Local animal shelters say they’re overflowing as inflation strains pet owners | News

Local animal shelters say they're overflowing as inflation strains pet owners | News

MCCRACKEN COUNTY, KY — Animal shelters and humane societies are at or reaching full capacity. That’s because the nation’s inflation problem is forcing some pet owners to give up their furry friends. 

Owning and caring for a pet is more expensive now, and that has left some owners struggling to afford rising costs. 

Local 6 went to the McCracken County Humane Society on Friday. The facility is currently housing 155 animals, which is far over capacity. 

Caitlyn Kelley, the event planner at the humane society, said it gets new animals daily. 

“We house animal control dogs. We are not the same entity, so we get dogs through them quite often. So, we get news dogs or cats in just about every day,” said Kelley. 

She says the humane society is trying to educate people about the commitment that comes with having a pet. 

Other shelters in the surrounding area are struggling with the same thing. Marshall County and Graves County both told us they are over capacity as well. They are blaming it on the lack of knowledge on how to be a pet owner, animals people took in during COVID-19 lockdowns and inflation.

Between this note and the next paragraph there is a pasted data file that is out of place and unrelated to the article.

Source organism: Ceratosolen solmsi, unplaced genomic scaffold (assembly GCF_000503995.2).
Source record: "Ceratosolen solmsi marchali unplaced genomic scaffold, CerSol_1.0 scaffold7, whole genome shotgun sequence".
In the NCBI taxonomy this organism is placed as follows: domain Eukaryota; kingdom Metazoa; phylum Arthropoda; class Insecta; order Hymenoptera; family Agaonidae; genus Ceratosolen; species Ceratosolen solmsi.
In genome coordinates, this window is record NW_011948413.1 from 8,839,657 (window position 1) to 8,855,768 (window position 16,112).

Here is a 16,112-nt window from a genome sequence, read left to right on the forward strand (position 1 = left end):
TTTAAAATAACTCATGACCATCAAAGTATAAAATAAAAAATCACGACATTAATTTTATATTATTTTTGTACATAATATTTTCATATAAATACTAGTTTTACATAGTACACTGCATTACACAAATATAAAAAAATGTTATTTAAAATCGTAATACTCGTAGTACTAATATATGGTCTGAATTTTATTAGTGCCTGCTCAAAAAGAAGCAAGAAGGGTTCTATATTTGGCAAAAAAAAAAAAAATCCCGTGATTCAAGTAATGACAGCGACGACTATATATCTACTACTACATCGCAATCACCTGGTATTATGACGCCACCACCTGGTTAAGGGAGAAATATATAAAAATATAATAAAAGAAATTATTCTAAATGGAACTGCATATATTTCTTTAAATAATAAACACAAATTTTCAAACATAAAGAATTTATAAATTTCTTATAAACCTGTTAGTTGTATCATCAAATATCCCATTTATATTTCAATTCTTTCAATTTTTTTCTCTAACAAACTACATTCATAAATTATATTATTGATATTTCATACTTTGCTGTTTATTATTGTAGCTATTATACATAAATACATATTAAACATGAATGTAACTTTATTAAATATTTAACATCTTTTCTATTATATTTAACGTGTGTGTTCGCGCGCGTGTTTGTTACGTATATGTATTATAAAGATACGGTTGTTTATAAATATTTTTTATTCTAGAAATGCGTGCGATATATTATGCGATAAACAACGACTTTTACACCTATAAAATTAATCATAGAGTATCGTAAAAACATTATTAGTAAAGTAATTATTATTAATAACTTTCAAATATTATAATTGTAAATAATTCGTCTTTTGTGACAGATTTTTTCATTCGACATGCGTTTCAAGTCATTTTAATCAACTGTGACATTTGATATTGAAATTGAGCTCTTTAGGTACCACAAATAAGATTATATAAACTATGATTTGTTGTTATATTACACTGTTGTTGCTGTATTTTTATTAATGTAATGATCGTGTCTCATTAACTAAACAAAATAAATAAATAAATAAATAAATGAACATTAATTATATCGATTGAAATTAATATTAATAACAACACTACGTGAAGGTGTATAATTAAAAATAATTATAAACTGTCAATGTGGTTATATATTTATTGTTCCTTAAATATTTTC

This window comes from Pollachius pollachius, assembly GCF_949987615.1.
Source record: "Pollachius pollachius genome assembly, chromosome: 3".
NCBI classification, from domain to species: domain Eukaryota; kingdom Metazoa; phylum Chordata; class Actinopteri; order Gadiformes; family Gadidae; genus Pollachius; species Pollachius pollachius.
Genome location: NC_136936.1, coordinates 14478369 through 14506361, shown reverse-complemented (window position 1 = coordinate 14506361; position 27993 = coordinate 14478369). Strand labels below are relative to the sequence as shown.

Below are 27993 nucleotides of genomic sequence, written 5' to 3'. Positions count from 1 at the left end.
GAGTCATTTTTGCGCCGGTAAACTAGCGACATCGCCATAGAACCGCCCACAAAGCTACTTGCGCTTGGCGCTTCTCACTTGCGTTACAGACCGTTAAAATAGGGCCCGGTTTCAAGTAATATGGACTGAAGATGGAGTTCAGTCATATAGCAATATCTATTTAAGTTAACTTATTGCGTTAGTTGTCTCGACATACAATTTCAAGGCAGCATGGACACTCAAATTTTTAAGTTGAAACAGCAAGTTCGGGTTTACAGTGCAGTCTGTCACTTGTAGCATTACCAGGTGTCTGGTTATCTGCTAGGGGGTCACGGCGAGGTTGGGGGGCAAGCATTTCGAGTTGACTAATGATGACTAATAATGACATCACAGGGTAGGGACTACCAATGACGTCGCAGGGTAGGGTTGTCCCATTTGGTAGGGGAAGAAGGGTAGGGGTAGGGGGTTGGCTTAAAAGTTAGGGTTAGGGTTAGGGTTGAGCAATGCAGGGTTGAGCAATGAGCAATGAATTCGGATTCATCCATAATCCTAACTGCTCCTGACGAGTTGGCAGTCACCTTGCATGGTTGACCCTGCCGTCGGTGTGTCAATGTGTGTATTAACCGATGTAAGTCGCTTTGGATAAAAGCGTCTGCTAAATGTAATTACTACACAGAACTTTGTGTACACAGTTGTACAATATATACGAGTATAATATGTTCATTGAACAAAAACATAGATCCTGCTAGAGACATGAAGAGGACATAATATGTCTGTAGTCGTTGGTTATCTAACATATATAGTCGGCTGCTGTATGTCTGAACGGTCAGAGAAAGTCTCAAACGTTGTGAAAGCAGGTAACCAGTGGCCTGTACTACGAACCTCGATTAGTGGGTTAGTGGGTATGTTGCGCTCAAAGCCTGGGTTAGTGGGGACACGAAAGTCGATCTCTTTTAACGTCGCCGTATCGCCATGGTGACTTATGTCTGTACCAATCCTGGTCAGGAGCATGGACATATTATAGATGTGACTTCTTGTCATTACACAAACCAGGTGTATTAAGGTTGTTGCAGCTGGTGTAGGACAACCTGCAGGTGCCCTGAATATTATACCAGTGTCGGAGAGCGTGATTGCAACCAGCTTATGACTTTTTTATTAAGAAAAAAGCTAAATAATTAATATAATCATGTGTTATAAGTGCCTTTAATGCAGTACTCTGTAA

“We’ve had a lot of people that have just been unable to purchase dog food, ’cause the prices of everything are going up, and it’s harder to find the best deals on what they need for themselves, little alone their animals,” said Kelley. 

The McCracken County Humane Society has an animal for just about anyone. It has kittens and puppies, as well as older dogs. Kelley said shelter animals are the best, because they are always going to be grateful. 

We got to spend time with a dog named Roger on Friday. He is 5 years old and has been at the humane society for two years this month. He is looking for his forever home. 

The McCracken County Human Society is hosting a vaccine day from 10 a.m. to 2 p.m. on Saturday, April 22. The humane society is offering low-cost vaccines for rabies, other vaccines and microchips.

Local animal shelters say they’re overflowing as inflation strains pet owners | News

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